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 Bb Bass & Eb Soprano
Author: EbClarinet 
Date:   2019-09-06 00:45

27-years ago I was in college studying Bb Clarinet to be a band director. I didn't know much about orchestra then because I couldn't play in the university's orchestra due to scheduling problems. The clarinet professor told us that (I guess from her experiences) that we would have to audition on Bb to get in an orchestra. She told us that there were no jobs for Bb Bass Clarinet or Eb Clarinet. I play both. I know the standard equipment is Bb and A for orchestra jobs but within the last few years, I've seen permanent bass clarinet players and Eb clarinet players in orchestra. I know things have changed within almost 30 years but I've looked up jobs online for bass and Eb and I see that orchestras are having auditions for them. There's even excerpt books available for audition requirements. Could some 1 that has orchestra experience or experience in the field please educate me about this? I didn't say any thing 2 my professor back then but I felt what she told the clarinet class wasn't completely true. I just don't think she liked playing bass or Eb and I love both of them. Please help, aid and advise.

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 Re: Bb Bass & Eb Soprano
Author: Paul Aviles 
Date:   2019-09-06 01:27

You have to be proficient on soprano clarinet as well. You CAN make better your chances getting an orchestral job if you play really good soprano AND can wail on bass and Eb, but not the other way around.

And here is were Ed Palanker should chime in.

...........Paul Aviles

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 Re: Bb Bass & Eb Soprano
Author: Bob Bernardo 
Date:   2019-09-06 03:27

Eddie Palanker posts here often. He was a professor at Peabody Conservatory and a member of the Baltimore Symphony for 50 or 60 years I think, more maybe? He was the bass clarinetist and also a Bb clarinetist with the orchestra. His specialty was not just teaching students to play the Bb clarinet at a very high professional level, but also give his students the ability to learn the bass clarinet as well to help them land a symphony position.

Another friend is John Bruce Yeh who plays with the Chicago Symphony. He was accepted into the orchestra at the age of 19 I think on the bass clarinet and he just celebrated his 40th year with the orchestra. In 1978. It's actually 41 years for him now.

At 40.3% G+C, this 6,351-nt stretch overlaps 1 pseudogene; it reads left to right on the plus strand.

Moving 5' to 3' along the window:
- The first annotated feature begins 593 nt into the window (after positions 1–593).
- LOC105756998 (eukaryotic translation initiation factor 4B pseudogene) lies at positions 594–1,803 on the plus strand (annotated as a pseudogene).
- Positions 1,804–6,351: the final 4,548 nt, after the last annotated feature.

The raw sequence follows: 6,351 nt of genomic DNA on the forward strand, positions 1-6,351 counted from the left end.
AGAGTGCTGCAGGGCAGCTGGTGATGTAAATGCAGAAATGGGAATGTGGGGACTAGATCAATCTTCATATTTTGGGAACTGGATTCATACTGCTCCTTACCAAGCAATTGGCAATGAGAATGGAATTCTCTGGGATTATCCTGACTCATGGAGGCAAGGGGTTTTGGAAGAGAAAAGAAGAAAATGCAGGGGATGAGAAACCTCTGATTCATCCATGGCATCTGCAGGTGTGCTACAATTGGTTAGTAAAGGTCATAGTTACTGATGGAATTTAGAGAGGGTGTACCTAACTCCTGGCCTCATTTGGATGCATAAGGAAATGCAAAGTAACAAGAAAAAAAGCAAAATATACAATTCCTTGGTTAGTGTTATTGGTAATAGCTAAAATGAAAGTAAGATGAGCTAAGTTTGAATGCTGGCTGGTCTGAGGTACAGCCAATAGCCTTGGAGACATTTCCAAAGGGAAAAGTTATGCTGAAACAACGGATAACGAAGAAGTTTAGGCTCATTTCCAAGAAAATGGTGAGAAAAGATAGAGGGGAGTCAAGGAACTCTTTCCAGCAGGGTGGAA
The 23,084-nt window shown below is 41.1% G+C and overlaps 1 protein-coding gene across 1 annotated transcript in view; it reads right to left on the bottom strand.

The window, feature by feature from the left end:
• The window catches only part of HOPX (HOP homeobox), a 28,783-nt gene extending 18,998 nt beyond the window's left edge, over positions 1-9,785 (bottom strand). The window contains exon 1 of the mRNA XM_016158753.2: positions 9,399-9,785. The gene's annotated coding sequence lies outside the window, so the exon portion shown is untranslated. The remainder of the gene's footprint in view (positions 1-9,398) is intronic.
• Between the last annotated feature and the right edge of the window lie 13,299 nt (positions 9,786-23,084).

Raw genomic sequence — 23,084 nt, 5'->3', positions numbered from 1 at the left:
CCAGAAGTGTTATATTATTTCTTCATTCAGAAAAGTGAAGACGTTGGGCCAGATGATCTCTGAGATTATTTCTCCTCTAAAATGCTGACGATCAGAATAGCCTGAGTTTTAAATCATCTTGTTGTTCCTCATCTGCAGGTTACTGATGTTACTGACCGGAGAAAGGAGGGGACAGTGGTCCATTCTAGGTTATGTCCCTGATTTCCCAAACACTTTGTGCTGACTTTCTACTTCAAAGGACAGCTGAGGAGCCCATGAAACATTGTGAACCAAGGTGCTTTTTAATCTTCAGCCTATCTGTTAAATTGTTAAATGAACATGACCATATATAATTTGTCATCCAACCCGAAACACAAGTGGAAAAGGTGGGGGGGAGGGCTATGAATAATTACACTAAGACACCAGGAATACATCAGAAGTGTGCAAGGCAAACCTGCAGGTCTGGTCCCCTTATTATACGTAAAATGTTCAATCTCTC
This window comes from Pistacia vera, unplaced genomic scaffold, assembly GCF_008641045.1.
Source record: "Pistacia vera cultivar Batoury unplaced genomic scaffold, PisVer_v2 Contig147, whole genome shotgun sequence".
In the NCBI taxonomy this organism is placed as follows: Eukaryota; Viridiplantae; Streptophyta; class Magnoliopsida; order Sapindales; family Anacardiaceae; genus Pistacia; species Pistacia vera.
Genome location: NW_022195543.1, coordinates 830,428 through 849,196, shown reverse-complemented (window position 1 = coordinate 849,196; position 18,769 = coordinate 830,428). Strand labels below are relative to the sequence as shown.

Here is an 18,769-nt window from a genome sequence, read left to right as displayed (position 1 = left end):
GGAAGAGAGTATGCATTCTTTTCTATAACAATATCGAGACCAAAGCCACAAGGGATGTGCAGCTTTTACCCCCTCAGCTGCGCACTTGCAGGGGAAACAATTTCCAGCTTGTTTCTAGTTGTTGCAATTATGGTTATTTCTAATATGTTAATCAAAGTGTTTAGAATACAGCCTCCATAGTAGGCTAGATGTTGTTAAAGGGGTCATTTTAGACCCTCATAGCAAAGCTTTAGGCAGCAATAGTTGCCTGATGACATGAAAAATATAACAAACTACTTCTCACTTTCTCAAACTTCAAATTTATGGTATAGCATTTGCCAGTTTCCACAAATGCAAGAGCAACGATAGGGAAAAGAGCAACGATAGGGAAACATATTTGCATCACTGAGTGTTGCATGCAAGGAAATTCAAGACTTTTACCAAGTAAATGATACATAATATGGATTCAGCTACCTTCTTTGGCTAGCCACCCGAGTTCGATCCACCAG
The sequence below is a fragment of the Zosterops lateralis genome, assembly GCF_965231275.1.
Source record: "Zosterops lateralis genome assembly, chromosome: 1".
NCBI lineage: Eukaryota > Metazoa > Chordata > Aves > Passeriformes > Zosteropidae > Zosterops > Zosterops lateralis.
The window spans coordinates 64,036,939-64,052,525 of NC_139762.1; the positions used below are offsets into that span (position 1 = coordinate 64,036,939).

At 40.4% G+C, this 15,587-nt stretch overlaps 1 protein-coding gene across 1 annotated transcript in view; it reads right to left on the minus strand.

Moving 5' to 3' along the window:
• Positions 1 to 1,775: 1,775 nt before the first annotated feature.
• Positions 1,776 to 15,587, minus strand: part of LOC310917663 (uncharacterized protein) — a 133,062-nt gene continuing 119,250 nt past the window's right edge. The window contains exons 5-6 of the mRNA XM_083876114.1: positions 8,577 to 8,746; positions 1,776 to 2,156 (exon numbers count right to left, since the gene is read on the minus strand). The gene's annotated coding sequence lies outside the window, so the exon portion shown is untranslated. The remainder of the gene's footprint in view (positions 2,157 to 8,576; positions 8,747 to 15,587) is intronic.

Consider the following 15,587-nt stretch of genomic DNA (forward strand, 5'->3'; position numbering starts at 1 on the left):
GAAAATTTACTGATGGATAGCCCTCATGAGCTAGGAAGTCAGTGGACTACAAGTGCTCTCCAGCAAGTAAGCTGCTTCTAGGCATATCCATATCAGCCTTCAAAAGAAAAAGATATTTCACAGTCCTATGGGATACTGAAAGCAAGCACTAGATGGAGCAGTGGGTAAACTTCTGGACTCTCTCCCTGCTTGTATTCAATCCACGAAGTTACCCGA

Needless to say the more assortment of clarinets you play well you have a greater chance of acceptance.

I started the clarinet in the 4th grade and the sax in the 5th. I can play both very well and I've enjoyed playing both professionally. So go after any and all positions you see and want.

To answer your question, your teacher was a jerk. If we get away from classical music for a second look at all of the famous rock musicians who can play several instruments well.

Designer of - Vintage 1940 Cicero Mouthpieces and the La Vecchia mouthpieces

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 Re: Bb Bass & Eb Soprano
Author: Ed Palanker 
Date:   2019-09-07 17:29

The big major orchestras have four clarinet players. A principal and second of course, then an Eb player that is usually also an assistant or associate principal, they somewhat split the 1st book, and a bass clarinet player that has to be proficient on clarinet as well and often plays some second in rotation. Many bass orchestral parts are third and bass on one part.
An orchestra that has only three players doesn't have a separate ass. 1st player and usually then the second player plays Eb and may play some 1st parts or the bass clarinet player is also the ass. principal. It varies from one orchestra to another. Small orchestras that only carry two players usually hire a bass and or Eb player on a as needed bases per service. Those orchestra are usually not full time orchestras.
When I taught at Peabody i encouraged all my performance majors to learn either bass or Eb or even both as I did. Bass often require some lessons to help with voicing because it's so different from Bb clarient, Eb usually just requires practicing to learn the voicing. I gave my students lessons on either when needed. I took up the Bass and Eb in my third year of conservatory so i could compete for any position in an orchestra. Worked out pretty well for me.


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 Re: Bb Bass & Eb Soprano
Author: kdk 2017
Date:   2019-09-07 17:48

I would add to Ed's breakdown of the typical assignments in most symphony orchestras (at least in the U.S.) I'd add that I can't remember ever seeing an audition notice that didn't require the prospective players to play soprano clarinet in the audition. The point is that in the orchestral world, the entry is through Bb and A clarinet before you get a chance to show your bass or Eb skills because the player may have to play soprano competently in some situations.

However, the band world is, in practice, very different, and I've known a number of bass players who played in bands with me who couldn't play soprano clarinet so that anyone would want to listen to it (and wouldn't have wanted to try). But in the U.S. outside of the military bands there's not much of a professional band market. A music teacher who only wants to play in local pick-up or community bands can get in on a lot of playing.


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